“I Have To Acknowledge That I Cannot Do It All And That #MomGuilt Is Real, Especially When Your Home Feels Like A Revolving Door With Military Life.”

Melissa Bird is a Program Director in Corporate Citizenship at First Data.

NextGen MilSpouse is going beyond traditional career tips and tricks for military spouses! We are sharing the real stories of working military spouses (just like you!) and their professional success stories on Wednesdays.

 Melissa Bird is a Program Director in Corporate Citizenship at First Data.

Name: Melissa Bird

Years as a military spouse:


Tell us your profession:

I am a Program Director in Corporate Citizenship at First Data.

Each day, I work to support our company’s efforts around corporate social responsibility, including diversity and inclusion, philanthropy, supplier diversity, sustainability, and social and civic responsibility. Our company is global so our efforts include extending programs and initiatives to our international colleagues, as well as at the dozens of work locations across the United States.

Corporate Citizenship is a relatively new initiative for our company, and I am part of an amazing team who just so happen to be comprised of veterans, military spouses and military brats. Many of us came to First Data as part of the Military and Veteran Affairs team and have shifted into the start-up Corporate Citizenship program.

Is this full-time, part-time, hourly, contract or freelance work?


How long have you been working in this career field?

Three years

Do you work in an office, telecommute from home (or Starbucks), or a little bit of both?

Mainly in an office but a little bit of both.

Tell us one thing you love about your job.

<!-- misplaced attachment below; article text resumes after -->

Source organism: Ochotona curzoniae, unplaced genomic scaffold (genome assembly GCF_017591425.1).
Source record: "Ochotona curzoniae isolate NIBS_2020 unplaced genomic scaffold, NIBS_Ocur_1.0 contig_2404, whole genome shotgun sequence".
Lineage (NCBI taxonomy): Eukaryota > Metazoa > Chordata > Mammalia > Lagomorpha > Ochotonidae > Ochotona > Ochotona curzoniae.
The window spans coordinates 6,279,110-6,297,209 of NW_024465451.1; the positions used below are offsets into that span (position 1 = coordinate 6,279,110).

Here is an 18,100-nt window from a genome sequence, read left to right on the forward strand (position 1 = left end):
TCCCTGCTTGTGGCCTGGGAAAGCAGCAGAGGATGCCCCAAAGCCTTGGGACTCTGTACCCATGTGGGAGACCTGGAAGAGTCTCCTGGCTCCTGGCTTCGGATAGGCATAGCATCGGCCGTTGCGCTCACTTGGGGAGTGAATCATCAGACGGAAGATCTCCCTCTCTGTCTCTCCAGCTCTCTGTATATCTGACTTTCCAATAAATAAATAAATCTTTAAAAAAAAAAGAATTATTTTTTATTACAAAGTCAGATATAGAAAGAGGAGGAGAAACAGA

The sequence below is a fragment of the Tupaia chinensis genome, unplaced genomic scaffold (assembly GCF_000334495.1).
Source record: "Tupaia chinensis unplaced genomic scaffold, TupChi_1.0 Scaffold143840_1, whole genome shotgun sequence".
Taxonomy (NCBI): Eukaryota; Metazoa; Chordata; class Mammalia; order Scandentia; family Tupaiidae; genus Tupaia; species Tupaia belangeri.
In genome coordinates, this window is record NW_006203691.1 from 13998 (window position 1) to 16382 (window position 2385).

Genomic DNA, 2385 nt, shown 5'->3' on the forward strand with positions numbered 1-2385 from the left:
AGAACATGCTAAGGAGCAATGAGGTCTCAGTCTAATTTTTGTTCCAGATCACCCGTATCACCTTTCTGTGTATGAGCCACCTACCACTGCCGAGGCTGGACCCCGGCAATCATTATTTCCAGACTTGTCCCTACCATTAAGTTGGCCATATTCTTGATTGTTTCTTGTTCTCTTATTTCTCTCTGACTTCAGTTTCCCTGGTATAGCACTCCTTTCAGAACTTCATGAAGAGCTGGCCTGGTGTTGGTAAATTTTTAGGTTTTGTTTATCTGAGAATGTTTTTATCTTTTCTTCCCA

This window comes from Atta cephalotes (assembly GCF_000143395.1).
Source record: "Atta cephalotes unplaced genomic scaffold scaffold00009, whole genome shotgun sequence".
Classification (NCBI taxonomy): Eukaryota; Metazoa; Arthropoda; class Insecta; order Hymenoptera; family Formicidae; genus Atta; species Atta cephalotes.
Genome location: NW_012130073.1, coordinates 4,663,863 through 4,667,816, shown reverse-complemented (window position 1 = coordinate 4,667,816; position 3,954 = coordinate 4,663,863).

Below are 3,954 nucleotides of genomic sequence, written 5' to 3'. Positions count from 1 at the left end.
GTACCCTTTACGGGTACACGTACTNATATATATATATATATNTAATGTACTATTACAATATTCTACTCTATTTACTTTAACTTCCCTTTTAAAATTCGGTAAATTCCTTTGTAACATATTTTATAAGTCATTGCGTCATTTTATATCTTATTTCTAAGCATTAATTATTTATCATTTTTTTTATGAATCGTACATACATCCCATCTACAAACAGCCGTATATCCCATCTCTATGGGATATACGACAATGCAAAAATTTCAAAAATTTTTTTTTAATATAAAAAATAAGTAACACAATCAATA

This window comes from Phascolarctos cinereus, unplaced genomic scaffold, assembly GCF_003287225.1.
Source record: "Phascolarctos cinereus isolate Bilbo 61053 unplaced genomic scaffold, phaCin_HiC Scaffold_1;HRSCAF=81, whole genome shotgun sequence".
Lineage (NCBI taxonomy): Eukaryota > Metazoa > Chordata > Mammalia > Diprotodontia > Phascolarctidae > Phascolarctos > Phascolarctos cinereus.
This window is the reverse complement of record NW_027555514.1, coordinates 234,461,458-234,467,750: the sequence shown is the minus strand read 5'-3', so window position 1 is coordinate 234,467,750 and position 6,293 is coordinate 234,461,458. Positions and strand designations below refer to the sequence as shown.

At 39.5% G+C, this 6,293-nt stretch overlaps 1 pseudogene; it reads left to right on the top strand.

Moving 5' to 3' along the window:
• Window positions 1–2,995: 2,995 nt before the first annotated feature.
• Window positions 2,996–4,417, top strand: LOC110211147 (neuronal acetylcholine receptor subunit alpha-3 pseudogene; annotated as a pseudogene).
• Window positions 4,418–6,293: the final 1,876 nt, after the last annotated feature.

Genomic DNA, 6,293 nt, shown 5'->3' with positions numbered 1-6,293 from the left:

Just one thing?!

The team I work with every day is small but mighty. We have our own specific roles and responsibilities, but each person is eager to jump in and help out as needed, never saying “that’s not my job.” We support each other as family and they truly have become part of my extended family, even though we all reside in different areas of the country.

How did you get this position? Was it a resume, referral, job fair? Spill your magic.

I met my supervisor, the dynamic Dr. Vivian Greentree, through mutual friends I worked with in a previous job position.

The military community is very close-knit and full of people looking for the next opportunity to lift up another veteran or military spouse.

What is your No. 1 tip for a military spouse on the hunt for a job?

Network! You never know where your next job or meaningful work opportunity will come from whether it is at an office, in front of a computer, or in your community. If you do not put yourself out there, you may never discover your full potential. You also may miss out on meeting some truly incredible people who will help to shape your future.

How do you feel about failure?

It is part of life. What matters is how you move on from failure. Personally, I have a tendency to wallow in my sorrows for a short time and I recognize that is not the most efficient way of handling failure. I give myself that grace, but then completely move on and charge ahead, leaving failure in the past. It is something that is going to happen throughout life, no matter who you are or how hard you try, so accept it and let it drive you forward.

What’s the biggest challenge you’ve faced while trying to maintain a career while living the military lifestyle?